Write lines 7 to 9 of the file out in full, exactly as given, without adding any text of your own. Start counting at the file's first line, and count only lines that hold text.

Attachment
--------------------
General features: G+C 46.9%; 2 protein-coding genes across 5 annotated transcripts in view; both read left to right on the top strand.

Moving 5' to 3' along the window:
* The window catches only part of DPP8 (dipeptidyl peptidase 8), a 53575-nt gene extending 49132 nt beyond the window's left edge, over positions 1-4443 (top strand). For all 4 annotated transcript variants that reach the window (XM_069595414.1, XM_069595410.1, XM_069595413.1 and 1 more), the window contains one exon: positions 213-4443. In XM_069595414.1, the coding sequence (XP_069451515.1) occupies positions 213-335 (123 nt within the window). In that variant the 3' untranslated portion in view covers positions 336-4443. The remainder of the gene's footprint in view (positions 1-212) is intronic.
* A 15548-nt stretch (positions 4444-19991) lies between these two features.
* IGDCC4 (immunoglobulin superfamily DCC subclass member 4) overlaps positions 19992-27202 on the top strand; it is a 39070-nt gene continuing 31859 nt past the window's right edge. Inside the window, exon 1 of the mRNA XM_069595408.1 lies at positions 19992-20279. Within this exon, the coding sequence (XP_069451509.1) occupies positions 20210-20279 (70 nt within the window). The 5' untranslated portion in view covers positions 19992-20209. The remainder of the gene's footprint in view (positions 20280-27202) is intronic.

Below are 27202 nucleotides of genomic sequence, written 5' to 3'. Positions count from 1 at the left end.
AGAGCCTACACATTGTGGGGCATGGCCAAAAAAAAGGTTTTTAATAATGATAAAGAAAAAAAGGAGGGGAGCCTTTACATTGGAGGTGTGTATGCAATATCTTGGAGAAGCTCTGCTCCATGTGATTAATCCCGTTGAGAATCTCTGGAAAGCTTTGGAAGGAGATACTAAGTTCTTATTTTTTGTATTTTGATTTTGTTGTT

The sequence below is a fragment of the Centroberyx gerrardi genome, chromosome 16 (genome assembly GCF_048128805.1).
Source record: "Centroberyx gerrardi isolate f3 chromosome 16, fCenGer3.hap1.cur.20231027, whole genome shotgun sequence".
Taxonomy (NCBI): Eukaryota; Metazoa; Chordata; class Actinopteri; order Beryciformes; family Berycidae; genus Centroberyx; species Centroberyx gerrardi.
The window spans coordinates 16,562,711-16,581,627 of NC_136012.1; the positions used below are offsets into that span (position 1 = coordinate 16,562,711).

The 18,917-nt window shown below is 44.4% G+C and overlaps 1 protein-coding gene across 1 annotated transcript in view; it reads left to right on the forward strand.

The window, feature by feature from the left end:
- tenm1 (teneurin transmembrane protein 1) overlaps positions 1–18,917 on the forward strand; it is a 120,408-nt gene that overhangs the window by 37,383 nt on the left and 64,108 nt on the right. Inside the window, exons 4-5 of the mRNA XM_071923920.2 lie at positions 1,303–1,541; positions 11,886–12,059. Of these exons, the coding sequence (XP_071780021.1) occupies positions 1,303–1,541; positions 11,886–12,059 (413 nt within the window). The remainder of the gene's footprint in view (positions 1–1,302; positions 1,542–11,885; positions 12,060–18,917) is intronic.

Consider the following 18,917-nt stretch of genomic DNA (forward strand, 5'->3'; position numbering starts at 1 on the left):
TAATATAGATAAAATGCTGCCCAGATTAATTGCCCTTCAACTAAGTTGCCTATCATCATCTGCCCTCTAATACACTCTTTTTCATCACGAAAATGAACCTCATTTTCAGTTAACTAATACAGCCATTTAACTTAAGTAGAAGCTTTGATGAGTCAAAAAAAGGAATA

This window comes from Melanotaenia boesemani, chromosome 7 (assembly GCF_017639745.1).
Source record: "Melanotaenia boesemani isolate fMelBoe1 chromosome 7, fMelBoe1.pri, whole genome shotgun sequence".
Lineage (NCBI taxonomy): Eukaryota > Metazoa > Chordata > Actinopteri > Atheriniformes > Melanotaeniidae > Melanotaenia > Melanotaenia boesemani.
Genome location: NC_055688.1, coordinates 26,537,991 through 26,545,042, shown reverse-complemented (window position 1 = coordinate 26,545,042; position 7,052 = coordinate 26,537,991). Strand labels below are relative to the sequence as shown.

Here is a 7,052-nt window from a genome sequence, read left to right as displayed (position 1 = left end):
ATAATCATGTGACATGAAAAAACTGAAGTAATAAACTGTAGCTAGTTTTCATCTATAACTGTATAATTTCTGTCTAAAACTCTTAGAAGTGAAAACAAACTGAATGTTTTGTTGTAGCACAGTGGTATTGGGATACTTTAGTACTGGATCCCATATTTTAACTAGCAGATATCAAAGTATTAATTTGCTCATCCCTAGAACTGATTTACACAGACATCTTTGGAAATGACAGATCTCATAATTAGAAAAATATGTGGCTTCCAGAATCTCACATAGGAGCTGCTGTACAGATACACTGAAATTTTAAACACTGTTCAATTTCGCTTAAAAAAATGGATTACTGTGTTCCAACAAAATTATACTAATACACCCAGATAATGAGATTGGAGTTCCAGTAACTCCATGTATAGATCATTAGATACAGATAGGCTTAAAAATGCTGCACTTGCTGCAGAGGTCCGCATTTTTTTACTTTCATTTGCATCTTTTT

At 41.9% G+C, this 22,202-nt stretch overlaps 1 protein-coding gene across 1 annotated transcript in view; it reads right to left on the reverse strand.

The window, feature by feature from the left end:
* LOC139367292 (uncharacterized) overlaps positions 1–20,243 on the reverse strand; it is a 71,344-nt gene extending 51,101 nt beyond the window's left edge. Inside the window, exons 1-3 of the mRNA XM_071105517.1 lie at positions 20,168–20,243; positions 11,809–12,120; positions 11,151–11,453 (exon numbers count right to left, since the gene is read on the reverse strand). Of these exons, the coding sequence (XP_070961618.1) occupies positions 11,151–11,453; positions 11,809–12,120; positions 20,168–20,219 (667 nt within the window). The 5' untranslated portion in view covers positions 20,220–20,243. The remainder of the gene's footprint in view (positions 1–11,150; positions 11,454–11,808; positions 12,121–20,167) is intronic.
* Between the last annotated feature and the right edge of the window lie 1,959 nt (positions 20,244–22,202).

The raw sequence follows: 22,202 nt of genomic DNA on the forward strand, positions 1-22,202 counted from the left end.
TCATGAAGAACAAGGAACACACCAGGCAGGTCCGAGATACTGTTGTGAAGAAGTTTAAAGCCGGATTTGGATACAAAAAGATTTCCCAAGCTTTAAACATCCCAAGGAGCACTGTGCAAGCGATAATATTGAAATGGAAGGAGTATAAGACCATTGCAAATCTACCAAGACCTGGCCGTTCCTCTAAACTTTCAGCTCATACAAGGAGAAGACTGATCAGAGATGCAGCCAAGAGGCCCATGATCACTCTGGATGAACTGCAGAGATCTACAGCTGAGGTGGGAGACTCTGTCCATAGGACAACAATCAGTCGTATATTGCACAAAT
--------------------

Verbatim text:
AGAGCCTACACATTGTGGGGCATGGCCAAAAAAAAGGTTTTTAATAATGATAAAGAAAAAAAGGAGGGGAGCCTTTACATTGGAGGTGTGTATGCAATATCTTGGAGAAGCTCTGCTCCATGTGATTAATCCCGTTGAGAATCTCTGGAAAGCTTTGGAAGGAGATACTAAGTTCTTATTTTTTGTATTTTGATTTTGTTGTT

The sequence below is a fragment of the Centroberyx gerrardi genome, chromosome 16 (genome assembly GCF_048128805.1).
Source record: "Centroberyx gerrardi isolate f3 chromosome 16, fCenGer3.hap1.cur.20231027, whole genome shotgun sequence".